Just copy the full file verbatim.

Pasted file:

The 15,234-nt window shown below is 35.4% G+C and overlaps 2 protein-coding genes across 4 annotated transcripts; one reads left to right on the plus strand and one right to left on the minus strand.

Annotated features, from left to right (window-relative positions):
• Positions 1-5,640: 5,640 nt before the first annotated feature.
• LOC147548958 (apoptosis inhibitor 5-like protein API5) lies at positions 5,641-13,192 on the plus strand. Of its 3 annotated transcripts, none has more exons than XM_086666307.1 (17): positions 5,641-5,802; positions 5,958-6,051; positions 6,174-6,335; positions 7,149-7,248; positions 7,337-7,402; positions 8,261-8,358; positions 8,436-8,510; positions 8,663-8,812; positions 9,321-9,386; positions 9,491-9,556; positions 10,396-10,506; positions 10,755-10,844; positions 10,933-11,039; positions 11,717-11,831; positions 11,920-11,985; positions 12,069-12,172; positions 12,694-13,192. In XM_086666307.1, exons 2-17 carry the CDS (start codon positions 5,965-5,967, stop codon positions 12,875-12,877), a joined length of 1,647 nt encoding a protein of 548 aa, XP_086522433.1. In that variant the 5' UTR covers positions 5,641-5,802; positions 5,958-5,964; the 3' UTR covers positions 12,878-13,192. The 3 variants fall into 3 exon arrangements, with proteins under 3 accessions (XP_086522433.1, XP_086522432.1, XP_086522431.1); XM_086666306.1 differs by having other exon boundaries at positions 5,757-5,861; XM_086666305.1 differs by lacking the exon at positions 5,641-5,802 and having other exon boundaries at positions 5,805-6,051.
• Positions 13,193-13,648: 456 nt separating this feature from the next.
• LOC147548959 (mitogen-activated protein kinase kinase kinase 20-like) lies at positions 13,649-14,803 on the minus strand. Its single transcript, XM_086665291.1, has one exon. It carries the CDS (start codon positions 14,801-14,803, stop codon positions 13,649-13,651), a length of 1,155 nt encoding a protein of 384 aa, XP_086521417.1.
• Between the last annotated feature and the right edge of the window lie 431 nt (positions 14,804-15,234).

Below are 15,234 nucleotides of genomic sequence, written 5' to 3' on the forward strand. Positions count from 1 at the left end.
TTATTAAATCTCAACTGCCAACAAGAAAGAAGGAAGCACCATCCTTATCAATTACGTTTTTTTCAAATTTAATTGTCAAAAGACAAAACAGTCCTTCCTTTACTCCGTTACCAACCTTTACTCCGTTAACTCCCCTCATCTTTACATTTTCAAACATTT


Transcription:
The 15,234-nt window shown below is 35.4% G+C and overlaps 2 protein-coding genes across 4 annotated transcripts; one reads left to right on the plus strand and one right to left on the minus strand.

Annotated features, from left to right (window-relative positions):
• Positions 1-5,640: 5,640 nt before the first annotated feature.
• LOC147548958 (apoptosis inhibitor 5-like protein API5) lies at positions 5,641-13,192 on the plus strand. Of its 3 annotated transcripts, none has more exons than XM_086666307.1 (17): positions 5,641-5,802; positions 5,958-6,051; positions 6,174-6,335; positions 7,149-7,248; positions 7,337-7,402; positions 8,261-8,358; positions 8,436-8,510; positions 8,663-8,812; positions 9,321-9,386; positions 9,491-9,556; positions 10,396-10,506; positions 10,755-10,844; positions 10,933-11,039; positions 11,717-11,831; positions 11,920-11,985; positions 12,069-12,172; positions 12,694-13,192. In XM_086666307.1, exons 2-17 carry the CDS (start codon positions 5,965-5,967, stop codon positions 12,875-12,877), a joined length of 1,647 nt encoding a protein of 548 aa, XP_086522433.1. In that variant the 5' UTR covers positions 5,641-5,802; positions 5,958-5,964; the 3' UTR covers positions 12,878-13,192. The 3 variants fall into 3 exon arrangements, with proteins under 3 accessions (XP_086522433.1, XP_086522432.1, XP_086522431.1); XM_086666306.1 differs by having other exon boundaries at positions 5,757-5,861; XM_086666305.1 differs by lacking the exon at positions 5,641-5,802 and having other exon boundaries at positions 5,805-6,051.
• Positions 13,193-13,648: 456 nt separating this feature from the next.
• LOC147548959 (mitogen-activated protein kinase kinase kinase 20-like) lies at positions 13,649-14,803 on the minus strand. Its single transcript, XM_086665291.1, has one exon. It carries the CDS (start codon positions 14,801-14,803, stop codon positions 13,649-13,651), a length of 1,155 nt encoding a protein of 384 aa, XP_086521417.1.
• Between the last annotated feature and the right edge of the window lie 431 nt (positions 14,804-15,234).

Below are 15,234 nucleotides of genomic sequence, written 5' to 3' on the forward strand. Positions count from 1 at the left end.
TTATTAAATCTCAACTGCCAACAAGAAAGAAGGAAGCACCATCCTTATCAATTACGTTTTTTTCAAATTTAATTGTCAAAAGACAAAACAGTCCTTCCTTTACTCCGTTACCAACCTTTACTCCGTTAACTCCCCTCATCTTTACATTTTCAAACATTT